After entering cryptocurrency via Bitcoin in 2013, I expanded my purview to other coins. Below is my opinion on the fundamentals of some other cryptocurrencies, without regard to price or technical analysis. Disclosure: I hold positions in many of these below. This is not investment advice.

The big three cryptocurrencies

Bitcoin, Litecoin, and Ethereum are the big three. They all have multi-billion dollar market caps and lots of liquidity (on a relative basis).

Bitcoin (BTC)

This is the reserve cryptocurrency. Bitcoin is the gold standard. It’s not going away. Every exchange denominates exchange rates in BTC but not necessarily in other currencies (some are moving towards ETH). Bitcoin also has the largest ecosystem of buyers, sellers, miners, and developers. The bitcoin network has 65 million PetaFLOPS of computing power (or 65 ZettaFLOPS) at the time of writing. That’s several billion times more powerful than a high powered PC.

Scaling is Bitcoin’s weakness

But the major weakness of bitcoin as a cryptocurrency is its governance: miners and developers cannot agree on how to innovate and make the network scale. Miners have poured millions into hardware and electricity. Developers poured their equivalent brainpower into bitcoin. It’s pathetic how divided the community has become, resorting to flame wars on Reddit and Twitter. They’ve recently started to compromise on an approach (SegWit + 2MB), which unfortunately isn’t much more than a compromise. We’ll find out on August 1 if it’s real.

Litecoin (LTC)

Litecoin is my new cryptocurrency of choice since it’s so efficient and well managed. Charlie Lee (former Director of Engineering at Coinbase) left his job to run Litecoin fulltime. Litecoin is doing all the scaling things that bitcoin needs to do, such as Segregated Witness and Lightning Network. These make the network so much more efficient and prevent bloat. The Litecoin network is projected to be able to handle 7x the transaction volume of Bitcoin. But Litecoin doesn’t have nearly the ecosystem that Bitcoin has. It also doesn’t have the bipartisan gridlock. That said, I’ve never “spent” a litecoin on a product or service, but I have spent BTC over the years. What I’m optimistic about is for Litecoin to disrupt Bitcoin by moving at lot faster on new features that scale the network and keep fees low.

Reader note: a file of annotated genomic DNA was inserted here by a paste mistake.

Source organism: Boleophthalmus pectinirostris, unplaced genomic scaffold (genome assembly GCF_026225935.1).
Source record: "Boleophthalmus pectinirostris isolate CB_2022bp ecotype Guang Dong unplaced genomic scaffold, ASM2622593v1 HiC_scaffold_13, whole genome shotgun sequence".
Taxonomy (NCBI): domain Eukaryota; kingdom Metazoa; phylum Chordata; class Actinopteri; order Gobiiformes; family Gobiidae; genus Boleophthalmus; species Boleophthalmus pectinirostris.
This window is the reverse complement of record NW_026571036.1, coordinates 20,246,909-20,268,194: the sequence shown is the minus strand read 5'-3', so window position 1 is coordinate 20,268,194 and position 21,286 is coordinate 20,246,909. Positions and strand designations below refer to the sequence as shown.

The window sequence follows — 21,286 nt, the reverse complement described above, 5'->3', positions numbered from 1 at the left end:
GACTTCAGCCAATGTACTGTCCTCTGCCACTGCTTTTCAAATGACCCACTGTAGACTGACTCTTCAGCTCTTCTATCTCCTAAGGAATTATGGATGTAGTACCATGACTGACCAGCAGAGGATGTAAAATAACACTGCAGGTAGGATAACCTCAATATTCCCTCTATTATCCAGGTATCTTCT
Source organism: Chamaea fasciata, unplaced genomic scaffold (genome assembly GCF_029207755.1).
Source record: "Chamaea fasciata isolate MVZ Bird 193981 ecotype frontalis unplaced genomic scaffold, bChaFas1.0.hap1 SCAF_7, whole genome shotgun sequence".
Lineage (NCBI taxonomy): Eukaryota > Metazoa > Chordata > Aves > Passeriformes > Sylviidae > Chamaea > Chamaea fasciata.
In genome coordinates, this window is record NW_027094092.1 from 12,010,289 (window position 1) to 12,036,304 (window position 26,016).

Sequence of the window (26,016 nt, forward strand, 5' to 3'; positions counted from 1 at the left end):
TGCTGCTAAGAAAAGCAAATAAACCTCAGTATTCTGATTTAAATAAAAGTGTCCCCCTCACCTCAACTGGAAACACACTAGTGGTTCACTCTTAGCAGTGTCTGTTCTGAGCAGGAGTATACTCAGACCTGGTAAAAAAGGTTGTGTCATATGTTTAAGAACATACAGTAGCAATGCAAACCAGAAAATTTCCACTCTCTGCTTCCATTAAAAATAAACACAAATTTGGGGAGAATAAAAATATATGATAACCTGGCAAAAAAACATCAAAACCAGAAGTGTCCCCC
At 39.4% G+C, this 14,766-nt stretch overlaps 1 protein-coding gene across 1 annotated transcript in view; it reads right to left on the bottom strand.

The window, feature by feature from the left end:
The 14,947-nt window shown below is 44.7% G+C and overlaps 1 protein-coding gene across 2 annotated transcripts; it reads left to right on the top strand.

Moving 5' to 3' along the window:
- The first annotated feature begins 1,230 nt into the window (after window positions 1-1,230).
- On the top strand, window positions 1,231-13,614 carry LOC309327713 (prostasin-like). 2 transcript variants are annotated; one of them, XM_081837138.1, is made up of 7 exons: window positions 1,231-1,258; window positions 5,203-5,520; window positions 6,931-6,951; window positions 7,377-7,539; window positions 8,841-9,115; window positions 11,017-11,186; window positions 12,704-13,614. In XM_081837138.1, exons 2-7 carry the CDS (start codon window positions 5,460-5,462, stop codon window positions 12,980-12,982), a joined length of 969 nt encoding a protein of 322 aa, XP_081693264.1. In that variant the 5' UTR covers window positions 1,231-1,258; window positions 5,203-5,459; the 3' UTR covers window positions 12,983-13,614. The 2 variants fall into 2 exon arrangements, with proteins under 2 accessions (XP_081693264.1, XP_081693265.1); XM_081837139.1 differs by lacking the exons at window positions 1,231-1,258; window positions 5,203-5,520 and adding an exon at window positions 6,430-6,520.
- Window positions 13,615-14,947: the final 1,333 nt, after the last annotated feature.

Ethereum (ETH)

Ethereum is less of a transaction system but more of a global distributed computer that’s powered by a cryptocurrency. Smart contracts are run on this unstoppable, decentralized, transparent computer. These smart contracts are like regular legal contracts but the outcomes are decided by code, not by lawyers, judges and juries.

An example of Ethereum’s smart contracts

Imagine two people made a bet on how much rain will fall in Seattle tomorrow. They could setup a smart contract to pull from at midnight to disburse funds to the winner. The smart contract is transparent to anyone. There are no appeals to the outcome. There are a ton of developers building dapps (Decentralized Apps) on top of Ethereum and raising tons of capital in the process. But it’s unclear where the world needs dapps and how they will succeed. Just over a year ago, one of the first dapps (TheDAO) was hacked to the tune of $55 million. I was a victim but luckily had my funds recovered due to the Ethereum hard fork.